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THE ALASKA DAILY EMPIRE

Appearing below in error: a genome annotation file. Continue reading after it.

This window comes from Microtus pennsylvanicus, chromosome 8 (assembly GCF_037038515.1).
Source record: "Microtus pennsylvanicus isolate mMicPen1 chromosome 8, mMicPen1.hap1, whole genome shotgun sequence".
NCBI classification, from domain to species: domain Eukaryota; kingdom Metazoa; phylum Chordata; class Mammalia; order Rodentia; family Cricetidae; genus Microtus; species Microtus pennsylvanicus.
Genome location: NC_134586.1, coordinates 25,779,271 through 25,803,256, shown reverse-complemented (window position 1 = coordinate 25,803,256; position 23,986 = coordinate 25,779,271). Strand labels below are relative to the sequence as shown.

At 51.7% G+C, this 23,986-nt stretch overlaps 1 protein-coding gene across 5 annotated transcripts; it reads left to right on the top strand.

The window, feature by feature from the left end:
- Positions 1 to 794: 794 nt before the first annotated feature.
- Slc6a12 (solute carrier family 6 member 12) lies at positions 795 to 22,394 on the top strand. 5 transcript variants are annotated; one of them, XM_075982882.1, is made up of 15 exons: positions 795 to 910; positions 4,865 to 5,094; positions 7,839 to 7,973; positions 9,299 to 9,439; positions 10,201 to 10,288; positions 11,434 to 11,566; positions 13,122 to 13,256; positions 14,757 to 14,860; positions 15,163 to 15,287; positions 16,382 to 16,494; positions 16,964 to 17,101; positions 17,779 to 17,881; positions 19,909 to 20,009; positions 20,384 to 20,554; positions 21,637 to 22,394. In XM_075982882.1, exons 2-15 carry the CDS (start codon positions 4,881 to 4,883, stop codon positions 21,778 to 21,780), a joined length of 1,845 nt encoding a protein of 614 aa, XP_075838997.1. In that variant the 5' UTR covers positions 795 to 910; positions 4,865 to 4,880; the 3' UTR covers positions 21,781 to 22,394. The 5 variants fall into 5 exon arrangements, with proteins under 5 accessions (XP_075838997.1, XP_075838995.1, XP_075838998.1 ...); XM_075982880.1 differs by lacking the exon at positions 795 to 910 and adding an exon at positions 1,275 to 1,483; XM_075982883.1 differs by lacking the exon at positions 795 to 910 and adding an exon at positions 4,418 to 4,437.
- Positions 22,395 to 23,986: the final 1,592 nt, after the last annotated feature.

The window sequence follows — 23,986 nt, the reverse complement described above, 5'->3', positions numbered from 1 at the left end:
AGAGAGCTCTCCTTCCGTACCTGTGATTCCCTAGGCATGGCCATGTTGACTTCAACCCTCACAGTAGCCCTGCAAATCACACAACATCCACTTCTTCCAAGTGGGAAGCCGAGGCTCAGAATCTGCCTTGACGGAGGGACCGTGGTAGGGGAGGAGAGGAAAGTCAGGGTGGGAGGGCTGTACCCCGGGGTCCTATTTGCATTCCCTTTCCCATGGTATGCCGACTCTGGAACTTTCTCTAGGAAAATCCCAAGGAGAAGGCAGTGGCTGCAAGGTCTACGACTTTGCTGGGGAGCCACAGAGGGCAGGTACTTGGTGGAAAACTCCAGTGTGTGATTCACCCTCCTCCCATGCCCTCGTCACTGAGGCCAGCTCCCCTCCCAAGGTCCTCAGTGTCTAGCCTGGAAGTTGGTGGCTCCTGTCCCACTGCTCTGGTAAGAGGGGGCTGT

VOL. i. NO. 125. JUNEAU, ALASKA, APRIL 3, 1913. PRICE TEN CENTS BALKAN ARMIES CAPTURE SCUTARI Alien Fishing And Eight Flour Bills Puzzle Solons House Bill No. 12. by Svindseth. a > measure to prevent aliei s from fish ing in Alaska waters, was up for consideration in the Senate this morning and received practically its quietus unless a favorable opinion is received from the attorney-general as to its legality. On its final passage the vote stood three for and five against its passage. Roden who had voted against the measure gave notice that tomorrow he would offer a mo tion for the reconsideration of the ac-j tion taken on the bill. From the general opinion expressed this motion will prevail when it comes up tomorrow and then Koden's sug gestion to present the matter to the attorney-general for an opinion will without doubt be carried out. Every member of the Senate expressed- him-, self as being in favor of the sentiment in the bill but most of them doubt the power of the legislature to enact such a law. In the House the whole morning was given over to the consideration in com mittee of the whole to House Bill No. 2. Ingram's S-hour labor bill for work ing men. employed in the mining in dustry. Fngersoll offered an amend ment that practically eliminates all of the employees except those actually working in the mines. The men in mills, cyanide plants and auxilliary in stitutions of the mining industry are excluded from participating in the benefits to be derived through the pas sage of the bill should the Ingersoll, amendment pass. Ingersoll made a lengthy speech in support of his contention. The amend ment was opposed by Driscoll. Jones. A Id rich and Oaffnev. Mr. flaffnev went into the subject at great length for the purpose of showing the injustice of passing an 8-hour labor bill emas-! culated as the amendment would leave II The Roden-Gaffney bill, passed by the Senate, was not reached and will not be touched until the Ingram bill is disposed of. though it too was a part of the special order set for today. Senate The Senate convened at 9:30 a. m. The following bills were introduced and read first time: Senate Bill No. 44. by Sutherland, a code revision bill: Senate Bill No. 45. by Millard, an election law apply ing to the Territory of Alaska and every subdivision in the territory in cluding cities. Senate Bill No. 18. by Millard, the grubstake law, failed to reach a third reading. Senate Bill No. 5. by Roden, the woman's S-hour law. was put on final passage and passed. Senate Joint Memorial No. 9. by Millard, relating to coal and coal lands, was put on final passage and passed. Senate Joint Memorial No. 2, by Kennedy, relating to salaries of court j commissioners was up on final pass age and passed. Senate Bill No. 40. by Millard, provid ing for incorporation of schools, churches and societies, was up on final passage and passed. Adjourned until 10 a. m. Aphll 4. House The House convened at 10 a. m. The House resolved itself into com-, mittee of the whole to consider the1 special order of the day. House Bill No. 3. by Ingram, an S-hour labor bill, applying to the min ing industry was taken up by the com mittee of the whole House and dis cussed. The committee reported progress on House Bill No. 3 and the House ad journed until 10 a. m. April 4 . fish Traps Are Less Detrimental Than Seines Kish traps do less evil than seines' and proVide the only scientific way of taking fish from the water, is the bur-' den of the expert testimony taken at' the heariug last night. In response to Invitations from Sen ator Sutherland, chairman of the Sen ate committee on Fisheries, etc., and front Representative Svindseth, chair man of the same House committee, several prominent cannerytnen attend ed the hearing given on the anti-fish trap law in joint session of the com mittees from both houses in the Hall of the House last evening. For more than two hours arguments backed up by statistical reports on the salmon output of the Pacific coast points covering a period of several years was introduced to prove that the salmon supply was not being depleted. through the operation of fish traps. Among the cannerytnen present were Robert Forbes, operating at Excursion Inlet in Icy Straits. John R. Beegle. of Ketchikan. J. R. Heckman. of Ketchi kan. George F. Rousenfell. of Ketchi kan. George C. Teal, of Gambier Bay, R. B. Bell, operating in Icy Straits, R. Davis, operating in Icy Straits, and C. J. Alexander, of Hoonah. Only the first and last named were given an opportunity to be heard at last night's session owing to th late ness of the hour but the hearing was continued until this evening. Beside 1 the cannerymen there was a very large attendance of working fishermen who are demanding the abolishment of the fish trap and other citizens who are interested in the question. Altogether there seemed to be greater interest manifested in this hearing than any that have preceded it. Mr. Forbes, after reading from a re port showing the salmon catches for a period covering several years went in to his argument against the bill. In his locality there was no other method by which salmon could be caught, Mr. Forbes said, and to prove it went into a learned discussion showing the hab its of the salmon. Fishing by gill net was only practicable in muddy waters where the fish could not see: purse seins were only useful when fish were in schools near the spawning grounds; while the trap must have clear water and be located some distance from the shore. In his locality there were no fresh water streams and the fish were caught long before they reached the spawning grounds; the traps could only intercept those that passed direct ly into the traps and even if located at favorable points would not always intercept the fish because their course through the water was effected by tid al action and by prevailing winds. From a sanitary point of view the (Continued to Page Three.) APPENDICITIS IS THREATENING CHENEY A letter from Washington City, dat ed.March 24th. says that Z. R. Cheney, of this city, is threatened with appen-; dicitis, and that it was feared that he would have to go to Baltimore and be operated upon. ALASKA LAWMAKERS' PICTURES IN PRINT The Seattle Post-Intelligencer, of March 2Sth. contained a reproduction of W. H. Case's photograph of Gov. Walter E. Clark, signing the woman suffrage law?the first Alaska-made Statute. Those appearing n the pho tograph are Gov. Clark. Representative Arthur G. Shoup. Senator Conrad Freeding and W. W. Short hill, secre tary to the Governor. PIONEERS OF ALASKA AT ORPHEUM TONIGHT The members of tlio Juneau Igloo of the Pioneers of Alaska and visit ing members of the order will be the guests of the Orpheum theatre this evening. They will attend in a body to witness the interesting performance at that place. The members of the Pioneers of Alaska, including the visiting mem bers of the order, were invited by John T. Spickett to be his guests at the Or pheum theatre this evening. The in vitation was accepted and the thanks of those present extended for the invi tation. The Daily Empire delivered in Ju neau. Douglas and Tread well for $1.00 a month. Juneau to Get Two More Stores Juneau Is slated for two more high class stores. G. P. Goggin, of Nome, ' and George Nelson, formerly of Nome. ! but more recently of Iditarod, will be come Juneau merchants. .Mr. Goggin will establish a furniture and general house furnishing establishment here, and Mr. Nelson a jewelry store. Both men have been visiting Juneau for several weeks .studying conditions with the purpose in view of locating if they liked the outlook. The result of their investigations has been a ver dict of approval. They think Juneau j one of the coming cities of the North-' i west, and will come here to enter bus I iness some time this summer. Mr. Goggin has been one of the lead ing business men and citizens of Nome for more than a dozen years. He has had one of the largest furniture and furnishing stores in the North at Nome, where he has conducted a very prosperous business. He will return to Nome on one of the first boats, and will come later in the summer to Juneau with a large stock of goods. He left last night on the Princess So phia for Seattle. Mr. Nelson was a resident of Nome for many years, where he was em ployed in a leading manufacturing jew elry establishment. Two years ago he took a stock of goods to Iditarod where he has been in business for himself since that time. He, too, went South on the Princess Sophia. He will return to Juneau with a stock of goods as soon as he can secure a suitable location. CHARLES CARTER WILL BE MAYOR Charles Carter will be the mayor of Juneau. That has been decided by the members of the newly elected city council, who took their oaths of olllce today, and will meet for the purpose of organizing this afternoon. Charles Carter is an old resident of Juneau, and one of the leading busi nessmen of the city. He is manager of the hardware department of the C. \V. Young company with which he has been connected for many years. The old city council convened yes terday evening, and canvassed the re turns from Tuesday's election, and de clared the results. They have already been published. At the meeting of the city council this afternoon there will be an inform al discussion of the city's affairs. Senator Roden Talks To Students Senator Henry Roden, of Iditarod, i addressed the students of the Juneau High School and the seventh and eighth grades yesterday, making a for ty-five minute speech to them on the Alaskan school law, and amendments he thinks should be made to it. Senator Roden thinks the school law should be amended so that the school boards would be independent of the town councils in Alaska. He believes they should have a separate fund pro vided for them, over which they would have sole jurisdiction, instead of hav ing to ask the city council for money whenever they need it. He also advocates the extension of school privileges to communities where they have six or more school .children instead of 20 or more as the law now provides. He said that last year there remained unused of the Alaska fund, $80,000 that could have been judic iously expended in extending the school system to scores of Alaska chil dren, that have not the opportunity to take even the grammar grades. He favors a change in the law so that it will provide for a school super intendent for each of the Judicial Div isions, to have general charge of all schools within the division. The Iditarod statesman also took high ground against the placing of rev enue received from the saloon license fees into the school fund. He said that money taken from that source should be put in some other fund rath er than that it be expended for the payment of education for the youth of Alaska. He thought other avenues of taxation are available for education al purposes and that they should be utilized. Before explaining his ideas of the changes we should have in our school laws. Senator Roden explained the laws as they exist to the students; the sources of the revenue for school main tenance, and the manner of adminis tering the laws. Frightful Mine Accident Kills Six at Fairbanks FAIRBANKS, April 3?The worst accident that ever ocured In the min ing operations of the Fairbanks dis trict took place last night when Mihc ael Twohey and Joseph HelTler, owu ers of a Goldstream claim, and four others were killed. The accident was caused by the collapse of the drifts. Judge Peter D. Overfield | To Conduct Floating Court VALDEZ, April 3.?Judge Peter D. Overfleld yesterday wired Attorney' General James C. McReynolds paying that he will make the trip to the West ward as the presiding judge of the floating court for the year 1913. He I asked, however, to be relieved upon his return to Seward September 22 Judge Overfleld and the other ot'i eers of his court will make the trip on the United States revenue cutter ! Thetis. Sulzer Denounces Republican Leader ALBANY, April 3. ? Gov. William Sulzer today denounced William Barnes, Jr., in unmeasured terms, for having instituted legislative proceed ings by the introduction of a resolu tion to investigate the Governor and the charges that he made pre-election pledges to sign a full-crew bill regu lating the number of men that must be used on railway trains in the State. Promised to Dismiss Case CHICAGO, April 3.?Albert C. Frost testified yesterday that former Attor ney-General George W. Wickersham had given him assurance before re tiring from olllce that he would be given a square deal, and that, if it were discovered that the facts are as stated to him, the case against Frost and others would be dismissed. Former Senator George Turner, of Spokane, has been subpoenaed as a witness. ATTORNEY ENTERS ABATEMENT PLEA This morning in the district court, Attorney Hellenthal, for his client, en tered a plea in abatement to the in dictment in the case of Joe McDonald which will be passed upon tomorrow I morning by Judge Thomas it. Lyons. Mr. Hellenthal also argued the matter of compelling the prosecution to pro duce the notes taken before the grand jury to be used by the court in con nection with the defendant's applica tion to be admitted to bail. This mat ter will also be ruled on tomorrow. START BASEBALL PREPARATIONS The first step toward preparing for the Juneau baseball season will be taken this evening. Tom Radonich has issued an invitation to all those in terested in the great American game to meet at the Orpheum theatre this evening after the show, to take such action as shall be determined. All that are interested in the game are requested to be present. MARIPOSA HAS A CAPACITY LIST The Mariposa arrived from the South at seven o'clock this morning for the Westward via Skagway. The ship has a capacity list of passengers aboard, many of them enroute to the interior are going over the ice via the Yukon, The following debarked at Juneau: I). B. Wilson, Mike Chalavich, Al. Beach, M. J. Hannan. Miss E. Fost er, Miss Ethel Foster, G. M. Hill, Gus Rosenblatt, Mrs. Rosenblatt, J. A. Rielly, Milo Canthran, G. H. Piper, F. Schlinder, Ole Olson, Grover Ker tes, J. M. Gibson, E. A. Porter, F. J. Carmony, Joe Prano, W. H. Whalen, S. P. Skoog, A. H. Foss, and John Bie leck. Phone your subscription to The Daily Empire. Phone 3-7-4. Gen. Flagler Is Near to Death JACKSONVILLE, Fla.. April 3. A dispatch received here conveys the information that Gen. Henry M. Flag ler, builder of the Florida Keys rail road, is likely to die at any moment. He is at Palm Beach. BRIG.-GEN. STEEVER RETIRES EROM ARMY EL PASO. Tex., April 3.?Brig-Gen. Edgar Z. Steever, commander of the Department of Texas, United States Army, was retired yesterday, having reached the age limit prescribed by law. ? His headquarters have been at San Antonio, Tex., though he has been at this place for some time. MORGAN'S REMAINS START HOMEWARD! ? I ROME, April 3.?The remains of John I'ierpont Morgan were dispatched yesterday evening for Havre from which place they will be taken on board of a ship sailing Saturday. Rel atives of the dead financier in Europe will accompany the body to the United States. It was said today that Morgan's pet Chinese dog has refused to eat since! the death of its master. It is feared ! that it will starve itself to death. GOOD TIME ASSURED AT CHURCH DANCE Extensive preparations are being made by the Ladies' Guild for the dancing party at the Governor's House tomorrow evening. The party will be entirely informal. Special music has been arranged for under the direc tion of Mr. Milton Winn. Besides dancing, card tables will be provided. The evening's enjoyment will be further enhanced by vocal and instru mental music, in which Miss Levy and Mr. Monte Snow have kindly promised to assist. Refreshments will also be provided by the ladies. Dancing will begin promptly at 8:30 p. m. and will con tinue until 12. The proceeds of the evening's entertainment will be in aid of the church. CORDOVA HAD A QUIET ELECTION CORDOVA, April 2.?The following were elected councllmen at a quiet election here yesterday: L. M. Price, George C. Hazelet, George Dooley, H. A. Slater, E. V. Boryer, and A. E. Lathrop. CHICAGO PACKERS BUY ALASKA CANNERIES ASTORIA, March 28.?It was au thoritatively announced here today that Libby, McNeill & Llbby, the Chi cago packers, are negotiating for the purchase of the Alaska Fishermen's Packing Co. canneries at Bristol Bay, Alaska. A meeting of the stockhold ers of the packing company will be held April 10 to consider the offer,. Libby, McNeill & Libby already own two canneries, one at Kenai and one at Nelson's Lagoon, Bristol Bay The Alaska Fishermen's Packing Co. own canneries at Koggiung and Nushagak, on Bristol Bay. Montenegrins Sacrifice Lives for Victory CETTINJG, April 3. ? Scutari has fallen. The Montenegrins and Serv ians are in control, and the transfer of the military equipment and army in the surrendered city is being com pleted today. The surrender followed ' some of the fiercest fighting that has taken place In the war. The Montene grin officers deliberately sacrificed 200 i men in forcing an opening for their forces to enter the Turkish trenches. This number of picked bomb-throwers, who were sent clamb ering up the mountain, thre their death-dealing misiles right into the faces of the Turkish gunners, and made a way for a bayonet charge that j carried everything before it. Every one of the bomb throwers lost his life, each givin it as a willing sarciflce to his country. With the break once made, move ment followed movement in rapid suc-j cession. Batallion after batallion poured Into the breach, and the storm ing infantry became invincible. The day was one of sensations, and the heroism displayed by Montenegrin and Turk equals anything recorded in history. When the Turks realized that the last day of their defense had coine they set fires everywhere, as they did at Adrianople, and the city is in flames. Montenegrins Must Give Up Prize LONDON, April 3.- The warships of the Mediterranean fleets of the pow ers are asembling along the Montene grin coast for the purpose of compell ing Montenegro to surrender Scutari. They have determined that it cannot remain the territory of Montenegro, but that it must be annexed to the new kingdom of Albania. Wilson Favors Free Wool and One Tariff Bill WASHINGTON, April 3. ? President Woodrow Wilson has agreed that the new tariff hill should provide for free raw wool. This has been a subject on which tariff reformers differ, and : the Underwood bill that was passed i at the special session in 1911 iixed a 20 per cent duty. This was raised in the Senate in order to satisfy the de mands of the Progressive Senators whose votes were necessary in order to get the bill through. President Wilson also has declared that lie favors the revision of all the tariff schedules in one bill, notwith standing that Senator T. I\ Gore and others have favored the schedule by schedule method of attack. It is like ly that one hill will be reported, and that it will be passed as the "Under wood bill," and that the administra tion will stand or fall with it. The President thinks it will be time | enough to consider the income tax <ltiestion after the tariff schedules shall have been agreed upon and the experts figure have an opportunity to estimate the amount of revenue they will produce. Dr. Eggington Weds Miss Dean Dr. I., O. Egginton and Miss Maynej Dean were united in marriage this morning, the Rev. Father Brown con-i ducting the nuptial mass at 6:30 o' clock. Miss Hubbard and Royal Shep ard were witnesses to the ceremony. Wedding breakfast was served at the Alaska Grill soon after. The bride is the daughter of Mr. ad Mrs. William J. Dean, of Seattle, and is a graduate nurse from Provi dence hospital, Seattle, in which place she was a great favorite. For the past six months she has been a beloved nurse at St. Ann's hospital, Juneau. Since coming to Juneau she has be come a great social favorite. The groom is a graduate of the University of Pittsburgh of the class '07. and has lived in Juneau for the past year and a half, during which time he has practiced his profession of physician and surgeon. He holds a very enviable position in the field of his work. He takes a great interest in athletics having served as left! tackle of his varsity football team. Dr. and Mrs. Eggington have taken taken temporary apartments in the Lewis block pending arrangements that are being made for a permanent home. PIONEERS ELECT i THEIR OFFICERS The Pioneers of Alaska had an in teresting meeting last night, at which the following were elected as officers for the ensuing term: J. T. Martin, president; Grover C. Winn, first vice president; James McKenna, second vice president; E. L. Cobb, secretary; Emery Valentine, treasurer: Rev. L. F. Jones, historian; Trevor Imvis, sergeant at arms; and J. M. Davis, Capt. Whitney and Martin George, trustees for the one, two and three year terms respectively. Ninety-seven persons have thus far signed application cards for member ship in the local Igloo of the Pioneers. SEWARD ELECTS ITS COUNCILMEN SEWARD, April 2.?The following were elected councilmen here yester day: Crawford, Tacklenburg, Tozler, Boon, Noon, Grnef, and Chamberlain.' Gaffney Indian Bill Coming Up Among the special orders for to morrow in the House of Representa tives is the consideration of Repre sentative Thomas Gaffney's House Rill No. S, amending the Alaska code, re ducing the crime of selling or furn ishing liquor to Indians from a fel ony to a misdemeanor and making In dians that solicit others to sell or furn ish them liquor guilty of crime as well as the person who furnishes the liquor. The bill was reported from the House committee on judiciary and federal re lations yesterday with the recommen dation that it do pass, and will come up for final vote under the rules to morrow. As introduced the bill made no change In the enormity of the offense of providing liquor to Indians, and re tained the provision as it now is in the code, making the crime a felony. It was amended, however, in the com mittee so as to reduce the crime to a misdemeanor. The amendment was offered by Representative Arthus G. ? Shoup. The bill, as recommended for pass age, makes either the furnishing of liquor to Indians or the solicitation of it by them punishable with a fine of from $120 to $500 or imprisonment in jail for from 60 to 250 days, or both fine and imprisonment, for the first offense. The penalty is doubled for offenses committed after the first one. DAYTON DAMAGES REACH $40,000,000 DAYTON, April 3.?Gov. James M. Cox estimates that it require $40, 000,000 to make this city normally in habitable. WASHINGTON. April 3.?Major Rhodes, who has been directing the sanitary work at Dayton, reports that the work is progressing satisfactorily. Germany Sends Money. MAINZ, Germany, April 3.?The city council of this place today voted $10, 000 for the flod sufferers of Ohio and Indiana. The remains of Peter L. Pratt was shipped to eSattle on the Princess Sophia last night. Mrs. Pratt and lit tle daughter accompanied the re mains.